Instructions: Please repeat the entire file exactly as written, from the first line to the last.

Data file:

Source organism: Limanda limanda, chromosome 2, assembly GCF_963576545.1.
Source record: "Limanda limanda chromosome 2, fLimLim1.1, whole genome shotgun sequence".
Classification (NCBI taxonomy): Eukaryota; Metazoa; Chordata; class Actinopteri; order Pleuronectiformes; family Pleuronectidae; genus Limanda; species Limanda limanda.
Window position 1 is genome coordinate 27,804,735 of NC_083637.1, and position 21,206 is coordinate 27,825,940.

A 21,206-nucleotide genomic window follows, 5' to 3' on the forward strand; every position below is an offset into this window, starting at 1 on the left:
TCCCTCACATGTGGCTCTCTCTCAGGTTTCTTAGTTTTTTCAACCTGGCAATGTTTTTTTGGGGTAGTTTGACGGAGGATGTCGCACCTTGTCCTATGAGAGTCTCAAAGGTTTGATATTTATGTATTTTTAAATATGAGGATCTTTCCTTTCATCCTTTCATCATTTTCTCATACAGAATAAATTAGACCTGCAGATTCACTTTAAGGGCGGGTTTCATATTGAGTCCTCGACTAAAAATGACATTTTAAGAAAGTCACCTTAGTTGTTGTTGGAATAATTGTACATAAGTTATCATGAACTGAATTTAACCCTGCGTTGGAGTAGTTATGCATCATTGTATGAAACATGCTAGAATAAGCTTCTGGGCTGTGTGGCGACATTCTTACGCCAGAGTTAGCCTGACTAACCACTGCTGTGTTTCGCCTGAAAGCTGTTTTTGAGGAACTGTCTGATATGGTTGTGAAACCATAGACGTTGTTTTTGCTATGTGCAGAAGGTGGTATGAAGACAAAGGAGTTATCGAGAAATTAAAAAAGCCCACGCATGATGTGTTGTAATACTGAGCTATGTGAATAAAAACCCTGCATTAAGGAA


Source organism: Limanda limanda, chromosome 2, assembly GCF_963576545.1.
Source record: "Limanda limanda chromosome 2, fLimLim1.1, whole genome shotgun sequence".
Classification (NCBI taxonomy): Eukaryota; Metazoa; Chordata; class Actinopteri; order Pleuronectiformes; family Pleuronectidae; genus Limanda; species Limanda limanda.
Window position 1 is genome coordinate 27,804,735 of NC_083637.1, and position 21,206 is coordinate 27,825,940.

A 21,206-nucleotide genomic window follows, 5' to 3' on the forward strand; every position below is an offset into this window, starting at 1 on the left:
TCCCTCACATGTGGCTCTCTCTCAGGTTTCTTAGTTTTTTCAACCTGGCAATGTTTTTTTGGGGTAGTTTGACGGAGGATGTCGCACCTTGTCCTATGAGAGTCTCAAAGGTTTGATATTTATGTATTTTTAAATATGAGGATCTTTCCTTTCATCCTTTCATCATTTTCTCATACAGAATAAATTAGACCTGCAGATTCACTTTAAGGGCGGGTTTCATATTGAGTCCTCGACTAAAAATGACATTTTAAGAAAGTCACCTTAGTTGTTGTTGGAATAATTGTACATAAGTTATCATGAACTGAATTTAACCCTGCGTTGGAGTAGTTATGCATCATTGTATGAAACATGCTAGAATAAGCTTCTGGGCTGTGTGGCGACATTCTTACGCCAGAGTTAGCCTGACTAACCACTGCTGTGTTTCGCCTGAAAGCTGTTTTTGAGGAACTGTCTGATATGGTTGTGAAACCATAGACGTTGTTTTTGCTATGTGCAGAAGGTGGTATGAAGACAAAGGAGTTATCGAGAAATTAAAAAAGCCCACGCATGATGTGTTGTAATACTGAGCTATGTGAATAAAAACCCTGCATTAAGGAA